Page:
November Boat-Ride

The month of November in Ontario Canada is not known for boating weather.
Rather it is the time when most recreational boats are hauled out and put to rest for the winter. Exceptions are the liveaboards concentrated around Toronto – a couple of hundred boats that remain afloat as private residences, not unlike us, except that we are alone in the north country (by choice).
Where we are is near the town of Bobcaygeon on Pigeon Lake, Lock 32, part of the Trent Severn Waterway that is also a big portion of the America’s Great Loop.
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This year, so far, we have been blessed with a mild and very pleasant November. So far….
We took the opportunity to go for a short cruise from our marina location to downtown Bobcaygeon, where the lock is, and these are some of the images of us being the only boat left on the lake, taking advantage of a perfect autumn day.
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Arriving at the lock in the busy summer season means chances are there’d be no room for us, but not so when we have the whole lake to ourselves.
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Ladies of the Bobcaygeon Horticultural Society ensure our town is always pretty – this image is from the swing bridge that crosses the Trent canal at the lock:
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We found the lock under repair; new gates are being installed.
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These snowbirds have missed the last boat south:
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A few more images heading back “home” to the marina:
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As a pleasant surprise, our friend Andrea McClure was in her backyard and took this image, which is great, since we never get a chance to see what our boat looks like from ashore:
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February in Bobcaygeon

Wendy and I have lived in BC, in Mexico, the Turks & Caicos, the Florida Keys, Toronto and Keswick, yet I never stop amazing myself about Bobcaygeon. To me, this little town has something more special than any other place. Maybe because I am getting older and slower, perhaps I have more time now to smell the proverbial roses.
Bobcaygeon is said to be perched upon “the land (in) between”.

A Land Between is what ecologists call an “ecotone”; a transitional area of geology and vegetation between two differing land masses.
This ecotone lies between the rocky Canadian Shield and the grassy St. Lawrence Lowlands, stretching across south-central Ontario from Georgian Bay to Kingston.
This landscape is less rugged than in the near-north, but not as flat and arable as to the south. Here, you may notice more open areas and exposed bedrock in shades of grey and pink. Looking further you will see that the landscape undulates in patterns of low to high and wet to dry. It has fewer roads than areas to the south, small dispersed communities like Bobcaygeon, scattered farm lands between woods, and a diversity of nature.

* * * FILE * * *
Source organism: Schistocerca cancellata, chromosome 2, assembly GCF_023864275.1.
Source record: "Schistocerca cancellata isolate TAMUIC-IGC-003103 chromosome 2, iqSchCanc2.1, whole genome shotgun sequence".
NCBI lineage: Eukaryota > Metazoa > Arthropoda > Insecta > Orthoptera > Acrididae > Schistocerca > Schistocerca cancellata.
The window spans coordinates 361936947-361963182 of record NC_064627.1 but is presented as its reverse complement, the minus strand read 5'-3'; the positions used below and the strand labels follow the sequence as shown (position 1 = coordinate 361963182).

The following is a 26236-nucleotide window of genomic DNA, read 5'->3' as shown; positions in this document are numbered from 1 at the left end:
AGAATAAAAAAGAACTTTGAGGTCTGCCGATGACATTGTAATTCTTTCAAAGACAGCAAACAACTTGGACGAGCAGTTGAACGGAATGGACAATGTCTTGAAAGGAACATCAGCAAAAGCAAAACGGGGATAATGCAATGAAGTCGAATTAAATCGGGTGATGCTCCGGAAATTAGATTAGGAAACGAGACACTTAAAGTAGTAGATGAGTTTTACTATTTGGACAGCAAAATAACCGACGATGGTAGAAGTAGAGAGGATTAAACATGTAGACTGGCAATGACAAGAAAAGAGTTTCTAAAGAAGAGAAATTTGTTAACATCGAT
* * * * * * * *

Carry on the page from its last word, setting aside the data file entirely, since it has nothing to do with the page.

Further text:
Our Land Between is home to a host of overlapping species from the north and the south, which has encouraged sharing between First Nations cultures for thousands of years. European settlers couldn’t figure out what to do with its ever-changing patchwork of rock barrens, rivers, lakes and marshlands and it wasn’t until the Victorian fascination with “wilderness” that The Land Between found a place in the collective psyche of Canadians.

So, that’s the scientific description but to me, this “land between” means that I live somewhere between the tropics and the arctic, so to speak. I enjoy the change of seasons and even winter, but I don’t like the completely frozen tundra where ice covers all the waters that are so important to me. (Neither can I handle the tropical heat like I used to anymore.) In Bobcaygeon, in between the beauty of snow and ice, there is always some open water to sooth my soul and I am fortunate to live on the side of a channel of rapids that don’t freeze over and there is plenty of places for me to see open water, year round.

It certainly helped to make the transition of going from 30 years of full time living on a boat, to a seasonally land based residence.
Here are a few images I just took on this wonderful day around Beautiful Bobcaygeon:
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Living On An Island

Last day of the first year we became seasonal boaters, after 30 years full time on the boat.
No longer “liveaboard” boaters but we still live surrounded by water, on one of the three islands that make up beautiful Bobcaygeon Ontario.
And, we’ll be back on the boat come summertime. 🙂
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